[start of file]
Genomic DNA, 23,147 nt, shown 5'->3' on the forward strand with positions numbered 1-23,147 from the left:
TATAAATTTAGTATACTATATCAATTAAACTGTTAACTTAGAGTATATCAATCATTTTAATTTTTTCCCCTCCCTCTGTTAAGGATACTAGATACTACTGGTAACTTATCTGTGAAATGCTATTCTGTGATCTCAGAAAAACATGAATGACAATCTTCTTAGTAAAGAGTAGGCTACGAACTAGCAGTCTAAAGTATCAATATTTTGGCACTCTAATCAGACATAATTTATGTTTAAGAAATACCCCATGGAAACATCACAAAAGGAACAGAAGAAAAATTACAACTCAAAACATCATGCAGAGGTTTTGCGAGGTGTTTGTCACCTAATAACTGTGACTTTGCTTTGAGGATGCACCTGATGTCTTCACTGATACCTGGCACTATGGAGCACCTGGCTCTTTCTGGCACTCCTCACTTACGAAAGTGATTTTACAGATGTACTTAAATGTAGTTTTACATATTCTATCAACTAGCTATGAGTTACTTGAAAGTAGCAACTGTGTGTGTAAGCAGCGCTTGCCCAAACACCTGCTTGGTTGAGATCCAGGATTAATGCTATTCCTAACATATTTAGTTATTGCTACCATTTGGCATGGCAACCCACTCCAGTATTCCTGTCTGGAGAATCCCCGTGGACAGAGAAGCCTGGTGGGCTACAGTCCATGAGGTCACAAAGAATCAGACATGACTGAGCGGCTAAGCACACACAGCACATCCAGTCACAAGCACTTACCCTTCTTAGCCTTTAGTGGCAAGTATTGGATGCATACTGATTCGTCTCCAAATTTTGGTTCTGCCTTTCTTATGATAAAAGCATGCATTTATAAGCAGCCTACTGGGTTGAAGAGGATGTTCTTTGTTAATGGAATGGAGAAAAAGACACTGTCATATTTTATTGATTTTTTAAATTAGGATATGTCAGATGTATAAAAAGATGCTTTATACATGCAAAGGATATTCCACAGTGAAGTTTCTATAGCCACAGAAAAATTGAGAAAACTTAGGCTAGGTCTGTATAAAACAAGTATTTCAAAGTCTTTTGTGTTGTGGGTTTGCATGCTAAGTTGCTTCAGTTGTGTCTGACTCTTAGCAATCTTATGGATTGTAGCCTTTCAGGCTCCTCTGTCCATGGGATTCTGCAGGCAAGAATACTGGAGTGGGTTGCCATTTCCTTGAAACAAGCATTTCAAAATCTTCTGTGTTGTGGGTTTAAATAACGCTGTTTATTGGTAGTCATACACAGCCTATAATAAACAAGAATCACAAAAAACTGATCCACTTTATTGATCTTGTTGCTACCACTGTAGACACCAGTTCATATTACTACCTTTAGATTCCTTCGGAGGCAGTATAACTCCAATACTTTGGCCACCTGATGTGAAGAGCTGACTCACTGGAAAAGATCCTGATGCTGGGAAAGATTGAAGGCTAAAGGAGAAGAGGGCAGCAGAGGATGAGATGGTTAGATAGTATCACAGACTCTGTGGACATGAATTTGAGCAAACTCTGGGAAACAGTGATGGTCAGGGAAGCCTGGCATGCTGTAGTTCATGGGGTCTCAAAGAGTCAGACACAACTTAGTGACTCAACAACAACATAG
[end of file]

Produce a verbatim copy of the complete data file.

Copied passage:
Genomic DNA, 23,147 nt, shown 5'->3' on the forward strand with positions numbered 1-23,147 from the left:
TATAAATTTAGTATACTATATCAATTAAACTGTTAACTTAGAGTATATCAATCATTTTAATTTTTTCCCCTCCCTCTGTTAAGGATACTAGATACTACTGGTAACTTATCTGTGAAATGCTATTCTGTGATCTCAGAAAAACATGAATGACAATCTTCTTAGTAAAGAGTAGGCTACGAACTAGCAGTCTAAAGTATCAATATTTTGGCACTCTAATCAGACATAATTTATGTTTAAGAAATACCCCATGGAAACATCACAAAAGGAACAGAAGAAAAATTACAACTCAAAACATCATGCAGAGGTTTTGCGAGGTGTTTGTCACCTAATAACTGTGACTTTGCTTTGAGGATGCACCTGATGTCTTCACTGATACCTGGCACTATGGAGCACCTGGCTCTTTCTGGCACTCCTCACTTACGAAAGTGATTTTACAGATGTACTTAAATGTAGTTTTACATATTCTATCAACTAGCTATGAGTTACTTGAAAGTAGCAACTGTGTGTGTAAGCAGCGCTTGCCCAAACACCTGCTTGGTTGAGATCCAGGATTAATGCTATTCCTAACATATTTAGTTATTGCTACCATTTGGCATGGCAACCCACTCCAGTATTCCTGTCTGGAGAATCCCCGTGGACAGAGAAGCCTGGTGGGCTACAGTCCATGAGGTCACAAAGAATCAGACATGACTGAGCGGCTAAGCACACACAGCACATCCAGTCACAAGCACTTACCCTTCTTAGCCTTTAGTGGCAAGTATTGGATGCATACTGATTCGTCTCCAAATTTTGGTTCTGCCTTTCTTATGATAAAAGCATGCATTTATAAGCAGCCTACTGGGTTGAAGAGGATGTTCTTTGTTAATGGAATGGAGAAAAAGACACTGTCATATTTTATTGATTTTTTAAATTAGGATATGTCAGATGTATAAAAAGATGCTTTATACATGCAAAGGATATTCCACAGTGAAGTTTCTATAGCCACAGAAAAATTGAGAAAACTTAGGCTAGGTCTGTATAAAACAAGTATTTCAAAGTCTTTTGTGTTGTGGGTTTGCATGCTAAGTTGCTTCAGTTGTGTCTGACTCTTAGCAATCTTATGGATTGTAGCCTTTCAGGCTCCTCTGTCCATGGGATTCTGCAGGCAAGAATACTGGAGTGGGTTGCCATTTCCTTGAAACAAGCATTTCAAAATCTTCTGTGTTGTGGGTTTAAATAACGCTGTTTATTGGTAGTCATACACAGCCTATAATAAACAAGAATCACAAAAAACTGATCCACTTTATTGATCTTGTTGCTACCACTGTAGACACCAGTTCATATTACTACCTTTAGATTCCTTCGGAGGCAGTATAACTCCAATACTTTGGCCACCTGATGTGAAGAGCTGACTCACTGGAAAAGATCCTGATGCTGGGAAAGATTGAAGGCTAAAGGAGAAGAGGGCAGCAGAGGATGAGATGGTTAGATAGTATCACAGACTCTGTGGACATGAATTTGAGCAAACTCTGGGAAACAGTGATGGTCAGGGAAGCCTGGCATGCTGTAGTTCATGGGGTCTCAAAGAGTCAGACACAACTTAGTGACTCAACAACAACATAG